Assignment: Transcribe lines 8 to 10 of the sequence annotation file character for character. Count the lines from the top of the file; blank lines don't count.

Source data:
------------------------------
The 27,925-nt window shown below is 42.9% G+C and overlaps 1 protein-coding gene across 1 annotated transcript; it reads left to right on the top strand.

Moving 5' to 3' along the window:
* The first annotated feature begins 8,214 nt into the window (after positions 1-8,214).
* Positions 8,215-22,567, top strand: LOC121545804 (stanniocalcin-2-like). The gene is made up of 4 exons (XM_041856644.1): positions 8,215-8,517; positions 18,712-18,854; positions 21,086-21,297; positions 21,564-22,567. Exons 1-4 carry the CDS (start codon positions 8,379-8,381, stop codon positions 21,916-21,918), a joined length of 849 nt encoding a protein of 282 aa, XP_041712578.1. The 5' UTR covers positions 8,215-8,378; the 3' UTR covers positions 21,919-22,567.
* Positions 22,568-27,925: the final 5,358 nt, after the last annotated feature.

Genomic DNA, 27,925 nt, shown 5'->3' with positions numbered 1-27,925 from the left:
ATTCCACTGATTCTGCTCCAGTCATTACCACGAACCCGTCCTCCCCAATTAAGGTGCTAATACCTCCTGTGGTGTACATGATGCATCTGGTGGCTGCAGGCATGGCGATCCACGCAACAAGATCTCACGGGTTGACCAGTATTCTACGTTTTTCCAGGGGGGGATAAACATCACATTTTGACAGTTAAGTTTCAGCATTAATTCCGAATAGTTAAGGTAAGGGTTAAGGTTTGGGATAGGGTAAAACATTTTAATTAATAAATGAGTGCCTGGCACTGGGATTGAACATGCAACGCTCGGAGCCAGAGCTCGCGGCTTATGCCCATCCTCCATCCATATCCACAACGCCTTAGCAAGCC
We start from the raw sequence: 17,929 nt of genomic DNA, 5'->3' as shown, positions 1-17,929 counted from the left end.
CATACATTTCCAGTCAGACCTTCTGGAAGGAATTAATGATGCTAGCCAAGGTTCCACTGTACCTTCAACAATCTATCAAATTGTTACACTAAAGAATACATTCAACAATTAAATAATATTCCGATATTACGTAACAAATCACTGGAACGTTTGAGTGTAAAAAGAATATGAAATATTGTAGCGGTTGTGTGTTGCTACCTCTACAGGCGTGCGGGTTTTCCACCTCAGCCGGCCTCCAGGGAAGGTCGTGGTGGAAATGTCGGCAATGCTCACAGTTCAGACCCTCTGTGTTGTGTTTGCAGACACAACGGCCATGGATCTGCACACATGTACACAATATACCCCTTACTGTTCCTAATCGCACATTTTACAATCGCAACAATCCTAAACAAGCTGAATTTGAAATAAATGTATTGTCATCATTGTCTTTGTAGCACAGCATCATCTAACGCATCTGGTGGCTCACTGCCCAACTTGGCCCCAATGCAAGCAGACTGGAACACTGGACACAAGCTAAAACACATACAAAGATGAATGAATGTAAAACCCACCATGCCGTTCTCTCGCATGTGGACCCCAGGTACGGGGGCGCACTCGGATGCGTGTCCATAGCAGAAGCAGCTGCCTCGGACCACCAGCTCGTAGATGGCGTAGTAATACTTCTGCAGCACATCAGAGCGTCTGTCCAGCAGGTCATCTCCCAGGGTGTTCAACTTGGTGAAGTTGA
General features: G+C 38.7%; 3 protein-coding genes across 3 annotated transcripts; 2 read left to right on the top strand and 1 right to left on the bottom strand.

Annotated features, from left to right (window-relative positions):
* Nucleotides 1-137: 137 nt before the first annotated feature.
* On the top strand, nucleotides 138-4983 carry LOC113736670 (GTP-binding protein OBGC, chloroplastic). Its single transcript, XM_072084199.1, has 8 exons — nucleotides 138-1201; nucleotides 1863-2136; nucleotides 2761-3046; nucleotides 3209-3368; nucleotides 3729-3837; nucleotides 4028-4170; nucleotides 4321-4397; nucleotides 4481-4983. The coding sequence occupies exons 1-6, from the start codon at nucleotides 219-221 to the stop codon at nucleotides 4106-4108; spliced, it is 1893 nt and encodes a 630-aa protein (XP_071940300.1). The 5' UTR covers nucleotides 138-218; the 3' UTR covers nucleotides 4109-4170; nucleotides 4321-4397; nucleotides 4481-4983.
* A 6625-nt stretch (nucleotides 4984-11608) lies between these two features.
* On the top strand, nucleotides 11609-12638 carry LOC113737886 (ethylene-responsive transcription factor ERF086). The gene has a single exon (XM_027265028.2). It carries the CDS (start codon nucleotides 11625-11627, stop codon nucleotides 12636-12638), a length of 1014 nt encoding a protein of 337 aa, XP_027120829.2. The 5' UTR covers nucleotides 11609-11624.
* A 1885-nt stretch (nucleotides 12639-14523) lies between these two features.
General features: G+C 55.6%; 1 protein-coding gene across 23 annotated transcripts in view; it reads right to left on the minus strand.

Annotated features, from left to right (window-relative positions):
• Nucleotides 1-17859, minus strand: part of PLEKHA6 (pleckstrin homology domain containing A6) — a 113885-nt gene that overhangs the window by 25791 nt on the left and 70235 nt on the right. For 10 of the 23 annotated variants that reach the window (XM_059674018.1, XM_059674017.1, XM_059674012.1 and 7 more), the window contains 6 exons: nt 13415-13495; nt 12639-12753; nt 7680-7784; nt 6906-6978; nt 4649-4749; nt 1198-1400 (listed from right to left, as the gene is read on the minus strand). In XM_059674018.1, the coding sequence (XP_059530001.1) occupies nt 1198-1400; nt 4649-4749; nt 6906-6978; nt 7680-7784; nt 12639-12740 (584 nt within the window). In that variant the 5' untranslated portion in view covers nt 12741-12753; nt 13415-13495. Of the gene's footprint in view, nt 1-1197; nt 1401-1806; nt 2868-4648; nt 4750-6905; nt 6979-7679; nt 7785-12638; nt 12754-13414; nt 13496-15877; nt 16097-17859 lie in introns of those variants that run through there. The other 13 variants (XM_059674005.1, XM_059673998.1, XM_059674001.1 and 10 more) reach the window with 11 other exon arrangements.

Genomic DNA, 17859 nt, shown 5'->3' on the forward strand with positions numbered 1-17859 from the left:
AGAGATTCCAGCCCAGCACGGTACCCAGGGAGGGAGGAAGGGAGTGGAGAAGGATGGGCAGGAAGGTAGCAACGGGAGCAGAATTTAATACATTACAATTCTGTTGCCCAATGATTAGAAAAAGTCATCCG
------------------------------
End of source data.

We start from the raw sequence: 17,929 nt of genomic DNA, 5'->3' as shown, positions 1-17,929 counted from the left end.
CATACATTTCCAGTCAGACCTTCTGGAAGGAATTAATGATGCTAGCCAAGGTTCCACTGTACCTTCAACAATCTATCAAATTGTTACACTAAAGAATACATTCAACAATTAAATAATATTCCGATATTACGTAACAAATCACTGGAACGTTTGAGTGTAAAAAGAATATGAAATATTGTAGCGGTTGTGTGTTGCTACCTCTACAGGCGTGCGGGTTTTCCACCTCAGCCGGCCTCCAGGGAAGGTCGTGGTGGAAATGTCGGCAATGCTCACAGTTCAGACCCTCTGTGTTGTGTTTGCAGACACAACGGCCATGGATCTGCACACATGTACACAATATACCCCTTACTGTTCCTAATCGCACATTTTACAATCGCAACAATCCTAAACAAGCTGAATTTGAAATAAATGTATTGTCATCATTGTCTTTGTAGCACAGCATCATCTAACGCATCTGGTGGCTCACTGCCCAACTTGGCCCCAATGCAAGCAGACTGGAACACTGGACACAAGCTAAAACACATACAAAGATGAATGAATGTAAAACCCACCATGCCGTTCTCTCGCATGTGGACCCCAGGTACGGGGGCGCACTCGGATGCGTGTCCATAGCAGAAGCAGCTGCCTCGGACCACCAGCTCGTAGATGGCGTAGTAATACTTCTGCAGCACATCAGAGCGTCTGTCCAGCAGGTCATCTCCCAGGGTGTTCAACTTGGTGAAGTTGA
General features: G+C 38.7%; 3 protein-coding genes across 3 annotated transcripts; 2 read left to right on the top strand and 1 right to left on the bottom strand.